Anna Hu: Original designs, classic roots

ANNA HU HAUTE JOAILLERIE EARRINGS, RING

 

Hu creates bold, one-of-a-kind pieces for select clientele

BY ELIZABETH SCHMITT

If Anna Hu’s jewelry evokes the feeling of a symphony, with its flowing lines, bold color, layers of richness and hints of whimsy, it’s no coincidence.

Hu trained as a classical cellist until she was sidelined by an injury. This didn’t dull her creativity. She turned to jewelry design, a world she had learned from her parents, who are both in the gem trade.


Hu sees jewelry design as a form of art, like painting – or music. “I want my jewelry to be like music, with a sense of movement,” she told the Wall Street Journal.

Hu switched course from music, earning master’s degrees in art history and art administration, becoming a Graduate Gemologist and interning with Christie’s auction house in the jewelry department in 2002. She went on to work at Harry Winston and at Van Cleef & Arpels.

The jewelry artist has risen quickly in the design world. In 2011, she received China Institute’s Artistic Vision award. And in 2012, a book of her first 100 pieces, fittingly titled Symphony of Jewels, was published.

Hu opened her first boutique in her native Taiwan in 2007, followed by her store in the Plaza Hotel New York in 2008. She also has a stores in Shanghai and Taipei.

Hu doesn’t make jewelry for the mass market. She makes one-of-a-kind pieces for select clientele who include Madonna, Gwyneth Paltrow, Oprah Winfrey and Scarlett Johannson. None of these ladies are known for being unassuming—like Hu’s jewelry, they’re bold and colorful.


“I only make one of a kind, or at most, three to five of the same piece,” Hu told Wells Fargo Conversations. “It is something personal, something symbolic, that I strive for.”

Some of Hu’s pieces have a clearly classic style. Her concentration at Parsons School of Design was 19th century French jewelry, which obviously inspired her. Hu’s Gaia earrings feature large sapphire drops with pave diamonds criss-crossing the back and emerald-cut diamonds above.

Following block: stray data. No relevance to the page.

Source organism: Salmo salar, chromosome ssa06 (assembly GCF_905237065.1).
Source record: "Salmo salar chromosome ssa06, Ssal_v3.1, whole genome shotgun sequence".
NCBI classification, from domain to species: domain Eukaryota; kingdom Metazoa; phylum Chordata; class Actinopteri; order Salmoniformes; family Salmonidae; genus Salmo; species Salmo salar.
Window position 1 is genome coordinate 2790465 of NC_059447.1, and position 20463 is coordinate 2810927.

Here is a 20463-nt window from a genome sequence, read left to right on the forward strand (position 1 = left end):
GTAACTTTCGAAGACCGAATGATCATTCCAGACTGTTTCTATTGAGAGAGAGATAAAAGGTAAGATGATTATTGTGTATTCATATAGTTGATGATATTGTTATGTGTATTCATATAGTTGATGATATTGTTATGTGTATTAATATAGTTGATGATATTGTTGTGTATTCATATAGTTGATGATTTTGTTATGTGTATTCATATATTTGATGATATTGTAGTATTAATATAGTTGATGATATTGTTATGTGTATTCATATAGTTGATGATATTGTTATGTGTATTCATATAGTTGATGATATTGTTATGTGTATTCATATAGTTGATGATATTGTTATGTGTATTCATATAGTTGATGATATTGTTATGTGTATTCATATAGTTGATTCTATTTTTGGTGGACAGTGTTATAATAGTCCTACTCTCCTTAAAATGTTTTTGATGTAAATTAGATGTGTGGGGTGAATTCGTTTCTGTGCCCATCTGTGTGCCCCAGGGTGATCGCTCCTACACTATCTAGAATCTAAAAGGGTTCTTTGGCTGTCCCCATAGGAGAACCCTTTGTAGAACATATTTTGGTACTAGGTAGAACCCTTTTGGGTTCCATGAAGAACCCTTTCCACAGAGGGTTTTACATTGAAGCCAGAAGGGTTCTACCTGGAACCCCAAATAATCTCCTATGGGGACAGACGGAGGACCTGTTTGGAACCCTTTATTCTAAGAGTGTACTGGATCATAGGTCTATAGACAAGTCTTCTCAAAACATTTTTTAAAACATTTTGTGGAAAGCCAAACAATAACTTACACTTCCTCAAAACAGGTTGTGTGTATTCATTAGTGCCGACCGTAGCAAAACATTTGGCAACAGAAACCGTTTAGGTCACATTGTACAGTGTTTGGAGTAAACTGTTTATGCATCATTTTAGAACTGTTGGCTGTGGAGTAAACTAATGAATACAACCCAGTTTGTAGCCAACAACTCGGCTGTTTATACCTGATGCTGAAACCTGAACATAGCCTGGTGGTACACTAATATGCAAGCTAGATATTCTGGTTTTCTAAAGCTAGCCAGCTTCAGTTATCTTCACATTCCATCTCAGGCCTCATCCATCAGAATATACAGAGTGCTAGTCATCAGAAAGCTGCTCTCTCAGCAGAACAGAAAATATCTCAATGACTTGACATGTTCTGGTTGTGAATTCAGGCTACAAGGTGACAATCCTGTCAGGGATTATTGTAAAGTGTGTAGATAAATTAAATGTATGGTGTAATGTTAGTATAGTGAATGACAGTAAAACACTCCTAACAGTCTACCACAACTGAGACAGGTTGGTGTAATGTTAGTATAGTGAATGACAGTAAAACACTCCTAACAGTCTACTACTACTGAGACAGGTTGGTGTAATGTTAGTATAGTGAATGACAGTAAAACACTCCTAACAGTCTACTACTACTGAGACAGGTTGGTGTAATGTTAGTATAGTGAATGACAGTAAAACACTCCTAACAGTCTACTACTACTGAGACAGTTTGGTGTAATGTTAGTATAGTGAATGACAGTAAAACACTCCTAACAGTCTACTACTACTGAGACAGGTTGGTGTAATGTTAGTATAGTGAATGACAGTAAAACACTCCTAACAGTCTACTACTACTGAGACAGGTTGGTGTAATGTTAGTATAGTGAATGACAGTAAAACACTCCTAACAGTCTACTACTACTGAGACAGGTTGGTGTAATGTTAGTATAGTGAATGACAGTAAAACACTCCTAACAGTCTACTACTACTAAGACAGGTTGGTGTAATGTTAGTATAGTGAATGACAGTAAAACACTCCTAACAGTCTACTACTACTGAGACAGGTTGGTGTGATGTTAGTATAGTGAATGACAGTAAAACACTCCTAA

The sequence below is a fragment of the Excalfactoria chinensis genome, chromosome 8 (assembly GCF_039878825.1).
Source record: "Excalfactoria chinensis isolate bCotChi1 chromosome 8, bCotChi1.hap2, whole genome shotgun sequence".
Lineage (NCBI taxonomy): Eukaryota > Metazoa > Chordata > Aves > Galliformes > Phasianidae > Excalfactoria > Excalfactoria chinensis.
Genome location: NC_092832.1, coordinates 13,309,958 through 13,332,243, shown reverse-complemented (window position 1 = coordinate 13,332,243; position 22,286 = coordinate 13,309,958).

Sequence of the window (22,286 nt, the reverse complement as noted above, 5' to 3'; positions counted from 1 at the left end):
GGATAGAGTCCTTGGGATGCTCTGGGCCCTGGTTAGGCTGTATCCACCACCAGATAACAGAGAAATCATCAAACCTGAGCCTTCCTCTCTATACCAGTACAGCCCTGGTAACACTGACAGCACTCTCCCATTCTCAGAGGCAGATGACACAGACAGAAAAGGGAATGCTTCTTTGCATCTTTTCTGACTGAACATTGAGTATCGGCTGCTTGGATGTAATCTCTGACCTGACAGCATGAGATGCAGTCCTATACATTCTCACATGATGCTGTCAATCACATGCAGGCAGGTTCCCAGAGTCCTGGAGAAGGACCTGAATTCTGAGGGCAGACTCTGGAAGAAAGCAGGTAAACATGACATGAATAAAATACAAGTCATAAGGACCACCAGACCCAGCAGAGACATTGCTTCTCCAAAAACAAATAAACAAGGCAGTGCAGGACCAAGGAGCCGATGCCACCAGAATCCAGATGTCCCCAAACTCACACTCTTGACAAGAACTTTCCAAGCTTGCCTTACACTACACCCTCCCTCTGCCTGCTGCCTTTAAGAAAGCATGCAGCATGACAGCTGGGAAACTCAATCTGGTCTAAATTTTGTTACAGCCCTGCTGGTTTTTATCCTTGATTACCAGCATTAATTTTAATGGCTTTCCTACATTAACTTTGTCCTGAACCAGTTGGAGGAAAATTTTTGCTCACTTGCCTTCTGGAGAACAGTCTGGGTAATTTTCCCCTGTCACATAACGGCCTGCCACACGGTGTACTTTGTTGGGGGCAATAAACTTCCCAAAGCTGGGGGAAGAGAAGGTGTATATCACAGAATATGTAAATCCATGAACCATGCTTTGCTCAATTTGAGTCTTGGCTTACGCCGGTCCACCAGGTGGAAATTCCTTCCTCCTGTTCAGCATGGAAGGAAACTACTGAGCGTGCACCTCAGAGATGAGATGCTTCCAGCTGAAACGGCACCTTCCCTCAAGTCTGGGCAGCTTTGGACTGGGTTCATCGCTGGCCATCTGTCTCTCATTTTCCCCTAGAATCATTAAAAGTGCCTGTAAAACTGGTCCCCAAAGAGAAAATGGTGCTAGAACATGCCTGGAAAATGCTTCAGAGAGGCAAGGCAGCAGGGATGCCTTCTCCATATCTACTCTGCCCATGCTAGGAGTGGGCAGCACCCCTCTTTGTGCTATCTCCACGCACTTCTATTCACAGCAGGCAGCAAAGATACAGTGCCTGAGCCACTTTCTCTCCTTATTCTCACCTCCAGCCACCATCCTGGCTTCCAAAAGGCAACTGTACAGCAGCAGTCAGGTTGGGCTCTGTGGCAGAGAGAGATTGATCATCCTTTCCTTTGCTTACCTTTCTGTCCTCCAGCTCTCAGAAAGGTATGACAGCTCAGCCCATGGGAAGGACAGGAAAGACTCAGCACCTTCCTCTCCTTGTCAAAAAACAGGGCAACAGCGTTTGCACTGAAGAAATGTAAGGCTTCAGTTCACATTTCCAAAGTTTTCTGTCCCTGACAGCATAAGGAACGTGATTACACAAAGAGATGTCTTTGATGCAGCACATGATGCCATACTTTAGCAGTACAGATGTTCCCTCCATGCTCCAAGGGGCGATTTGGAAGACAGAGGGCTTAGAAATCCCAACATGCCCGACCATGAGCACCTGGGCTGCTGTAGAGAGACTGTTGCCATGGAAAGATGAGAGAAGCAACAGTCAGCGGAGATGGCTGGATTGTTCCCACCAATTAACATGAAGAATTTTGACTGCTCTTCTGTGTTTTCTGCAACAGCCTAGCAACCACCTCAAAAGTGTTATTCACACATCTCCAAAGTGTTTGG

Even in more whimsical pieces, classical curves bring structure, elegance and flow. Delicate leaves, for example, might be encircled with diamonds to highlight the composition.

While the workmanship is intricate, the overall look is bold. Rings are large, sometimes covering more than one finger. Earrings show huge proportion. Cuffs are substantial.

Her studies in art shine through in her use of color. She picks each gem individually, from a palette of colored gemstones, and often uses a fade effect, going from a deep color, gradually lightening. This adds depth and realism to each piece. Her Giverny Garden collection, named after impressionist Claude Monet’s house in France, show the colors of his paintings in pinks, greens and blues.

Paltrow, who wore Hu’s jewelry at the 2012 Oscars, blogged that one piece was “inspired by Van Gogh’s painting, Irises, and is made up of garnets, emeralds, sapphires and diamonds in the same colors as those of the painting. The orchid cuff on the right was inspired by Monet’s color palette and designed while listening to Chopin.”

Nature is a more prominent inspiration. Flowers, birds, butterflies, serpents and seahorses all feature, rendered in delicate detail and full of color. Snakes are one of her favorites. “In the Egyptian culture, the snake is the goddess of jewelry and the goddess of fortune,” she told W magazine. “It’s almost equivalent to the dragon in Chinese culture.”

 

-January 2013